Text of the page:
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Thursday, May 31, 2007

Tips on Guidelines

You can glean market lists from all sorts of venues. Take note when people announce their recent sales. Visit their blogs and writer forums for insider information on markets and publishing news.

I jot down contact information from magazines I find at the doctor's office. (mine is well stocked) I also belong to a couple of email lists specifically for paying markets.

Once a week, I'll post speculative and some nonfiction markets here; those that sound interesting--and more importantly, those that pay.

Guidelines can be a bear to find. There have been a few magazines and websites that REALLY don't want you to contact them--or so it seems. Their guidelines are nowhere on their site map and their search function will spit out a nasty retort that the word, 'guidelines' does not exist in the English language.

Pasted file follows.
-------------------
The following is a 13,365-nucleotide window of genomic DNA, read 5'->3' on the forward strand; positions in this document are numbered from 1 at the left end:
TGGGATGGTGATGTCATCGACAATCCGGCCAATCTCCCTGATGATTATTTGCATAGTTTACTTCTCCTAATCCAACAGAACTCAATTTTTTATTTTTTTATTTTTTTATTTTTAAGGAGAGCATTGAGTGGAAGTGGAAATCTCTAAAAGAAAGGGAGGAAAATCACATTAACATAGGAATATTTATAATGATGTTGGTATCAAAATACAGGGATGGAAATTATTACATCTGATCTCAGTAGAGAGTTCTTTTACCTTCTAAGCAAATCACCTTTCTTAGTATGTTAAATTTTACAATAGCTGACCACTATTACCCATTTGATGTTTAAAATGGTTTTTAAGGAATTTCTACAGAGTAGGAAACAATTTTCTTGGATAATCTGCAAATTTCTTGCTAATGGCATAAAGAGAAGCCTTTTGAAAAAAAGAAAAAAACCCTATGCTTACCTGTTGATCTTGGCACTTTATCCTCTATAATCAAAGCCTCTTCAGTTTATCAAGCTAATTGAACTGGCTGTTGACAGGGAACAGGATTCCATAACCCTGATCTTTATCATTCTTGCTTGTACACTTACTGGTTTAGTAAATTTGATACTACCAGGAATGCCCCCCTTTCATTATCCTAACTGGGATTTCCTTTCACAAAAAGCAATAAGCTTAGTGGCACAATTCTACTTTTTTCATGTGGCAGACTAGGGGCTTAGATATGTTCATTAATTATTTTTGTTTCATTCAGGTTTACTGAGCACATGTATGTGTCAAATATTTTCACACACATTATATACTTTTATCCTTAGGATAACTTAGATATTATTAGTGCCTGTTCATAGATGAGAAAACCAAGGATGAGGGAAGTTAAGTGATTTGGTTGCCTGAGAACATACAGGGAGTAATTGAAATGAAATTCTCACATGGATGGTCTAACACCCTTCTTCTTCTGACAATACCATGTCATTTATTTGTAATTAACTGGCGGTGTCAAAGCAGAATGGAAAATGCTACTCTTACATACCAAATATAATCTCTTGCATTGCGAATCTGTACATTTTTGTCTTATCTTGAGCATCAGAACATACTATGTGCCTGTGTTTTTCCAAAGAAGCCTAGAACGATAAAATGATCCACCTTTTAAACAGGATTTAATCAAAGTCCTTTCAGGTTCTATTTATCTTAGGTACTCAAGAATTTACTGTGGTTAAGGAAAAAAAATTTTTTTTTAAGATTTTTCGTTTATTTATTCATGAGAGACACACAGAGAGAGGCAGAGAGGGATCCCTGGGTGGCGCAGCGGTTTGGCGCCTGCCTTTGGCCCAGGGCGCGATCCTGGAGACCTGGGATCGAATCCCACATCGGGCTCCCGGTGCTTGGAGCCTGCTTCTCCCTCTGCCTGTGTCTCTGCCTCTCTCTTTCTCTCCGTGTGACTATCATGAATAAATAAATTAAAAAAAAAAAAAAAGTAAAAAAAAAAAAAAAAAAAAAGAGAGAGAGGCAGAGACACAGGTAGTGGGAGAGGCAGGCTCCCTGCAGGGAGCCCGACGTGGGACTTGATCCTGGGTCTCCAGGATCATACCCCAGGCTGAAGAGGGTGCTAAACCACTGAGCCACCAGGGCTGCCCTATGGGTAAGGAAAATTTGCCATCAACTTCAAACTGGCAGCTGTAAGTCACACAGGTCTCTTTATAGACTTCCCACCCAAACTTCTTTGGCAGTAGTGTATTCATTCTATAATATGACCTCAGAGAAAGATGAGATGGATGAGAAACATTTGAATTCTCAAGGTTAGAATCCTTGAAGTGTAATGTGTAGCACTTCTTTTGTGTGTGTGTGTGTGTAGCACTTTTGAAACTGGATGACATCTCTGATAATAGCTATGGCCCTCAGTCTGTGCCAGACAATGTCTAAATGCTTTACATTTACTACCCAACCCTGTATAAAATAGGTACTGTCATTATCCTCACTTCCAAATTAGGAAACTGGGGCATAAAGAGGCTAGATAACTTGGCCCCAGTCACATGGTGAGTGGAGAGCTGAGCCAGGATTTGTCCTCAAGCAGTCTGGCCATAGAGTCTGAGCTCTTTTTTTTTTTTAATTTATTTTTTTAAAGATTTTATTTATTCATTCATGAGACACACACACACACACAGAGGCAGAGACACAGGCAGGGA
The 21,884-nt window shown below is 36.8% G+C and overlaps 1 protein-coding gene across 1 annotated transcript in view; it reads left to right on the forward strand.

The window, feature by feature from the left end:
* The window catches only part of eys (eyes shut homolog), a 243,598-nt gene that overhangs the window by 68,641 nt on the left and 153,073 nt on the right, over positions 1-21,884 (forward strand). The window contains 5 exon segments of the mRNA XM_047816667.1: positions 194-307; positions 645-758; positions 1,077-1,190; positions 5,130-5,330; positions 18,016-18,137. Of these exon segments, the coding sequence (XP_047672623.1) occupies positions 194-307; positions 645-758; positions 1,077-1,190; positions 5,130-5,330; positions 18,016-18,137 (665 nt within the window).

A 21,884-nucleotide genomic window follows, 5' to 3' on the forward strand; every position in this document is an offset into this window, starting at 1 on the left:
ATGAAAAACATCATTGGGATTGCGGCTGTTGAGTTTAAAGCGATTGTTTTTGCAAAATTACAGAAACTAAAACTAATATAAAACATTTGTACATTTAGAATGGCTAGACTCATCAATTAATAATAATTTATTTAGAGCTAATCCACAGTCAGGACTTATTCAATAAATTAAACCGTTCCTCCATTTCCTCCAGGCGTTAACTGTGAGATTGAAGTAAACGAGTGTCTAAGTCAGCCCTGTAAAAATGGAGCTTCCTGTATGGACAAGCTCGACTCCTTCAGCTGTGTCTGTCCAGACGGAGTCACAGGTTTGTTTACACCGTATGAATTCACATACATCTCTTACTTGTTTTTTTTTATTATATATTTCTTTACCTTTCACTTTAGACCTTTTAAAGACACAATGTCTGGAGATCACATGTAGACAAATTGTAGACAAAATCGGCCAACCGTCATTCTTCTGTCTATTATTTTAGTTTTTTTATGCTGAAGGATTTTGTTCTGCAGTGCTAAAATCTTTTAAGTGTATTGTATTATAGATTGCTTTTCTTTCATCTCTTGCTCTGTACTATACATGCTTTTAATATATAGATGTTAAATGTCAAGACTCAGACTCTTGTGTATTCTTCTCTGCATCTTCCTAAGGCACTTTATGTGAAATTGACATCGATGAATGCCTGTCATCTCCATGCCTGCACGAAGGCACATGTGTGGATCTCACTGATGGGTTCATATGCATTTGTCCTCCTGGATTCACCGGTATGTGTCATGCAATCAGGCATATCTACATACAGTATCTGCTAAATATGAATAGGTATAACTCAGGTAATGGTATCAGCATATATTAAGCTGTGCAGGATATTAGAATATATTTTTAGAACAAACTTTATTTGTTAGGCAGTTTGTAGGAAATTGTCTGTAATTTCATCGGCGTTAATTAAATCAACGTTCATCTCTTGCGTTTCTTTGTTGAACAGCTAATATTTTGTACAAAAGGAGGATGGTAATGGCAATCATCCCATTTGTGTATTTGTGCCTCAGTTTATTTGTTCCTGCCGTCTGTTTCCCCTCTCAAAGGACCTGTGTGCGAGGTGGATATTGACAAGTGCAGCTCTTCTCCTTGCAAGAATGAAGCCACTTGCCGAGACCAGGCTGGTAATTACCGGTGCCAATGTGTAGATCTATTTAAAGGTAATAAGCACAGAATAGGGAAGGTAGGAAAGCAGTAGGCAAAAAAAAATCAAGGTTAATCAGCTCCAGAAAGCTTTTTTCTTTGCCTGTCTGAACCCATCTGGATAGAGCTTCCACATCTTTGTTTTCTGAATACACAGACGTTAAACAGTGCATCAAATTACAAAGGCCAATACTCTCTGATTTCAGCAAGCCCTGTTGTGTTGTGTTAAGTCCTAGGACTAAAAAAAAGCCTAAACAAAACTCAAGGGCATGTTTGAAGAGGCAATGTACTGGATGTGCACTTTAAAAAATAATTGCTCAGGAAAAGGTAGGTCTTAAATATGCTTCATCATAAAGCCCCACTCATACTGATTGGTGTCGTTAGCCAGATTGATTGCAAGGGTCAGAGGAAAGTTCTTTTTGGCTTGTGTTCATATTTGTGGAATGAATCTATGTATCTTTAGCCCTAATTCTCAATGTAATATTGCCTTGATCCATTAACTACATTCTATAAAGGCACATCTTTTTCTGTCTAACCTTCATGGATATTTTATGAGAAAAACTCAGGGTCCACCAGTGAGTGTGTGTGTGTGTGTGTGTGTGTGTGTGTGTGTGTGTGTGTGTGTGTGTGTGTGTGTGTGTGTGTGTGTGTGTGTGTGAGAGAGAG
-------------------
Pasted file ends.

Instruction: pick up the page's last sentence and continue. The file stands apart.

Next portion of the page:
That's okay. You can still get around that.

If all else fails, Google the magazine's name and the word, 'guidelines'. For example: Smithsonian, writer guidelines. If 'writer guidelines' doesn't work, try other key words like 'contributor' or 'writer information'. If the page has been accessed, the search engine will find it.

Research is key to finding potential markets. You just have to learn where to pick up the trail.

Fiction Markets: Sadly, speculative fiction markets dry up faster than grapes under a blistering Texas sun. What seems like a perfectly healthy market one day may disappear the next. Sometimes their pub dates are erratic or their response time is eons long. SF and fantasy zines are particularly notorious for sudden death. Mystery and horror seem to fair much better.

Some webzines have made their mark with their very shiny sites and high standards. Clarkesworld and Farthing come to mind off the top of my head. They are "relatively" new yet appear quite robust.

You won't make a living writing for fiction markets, but they're a nice way to pad your bio when you query agents for that novel.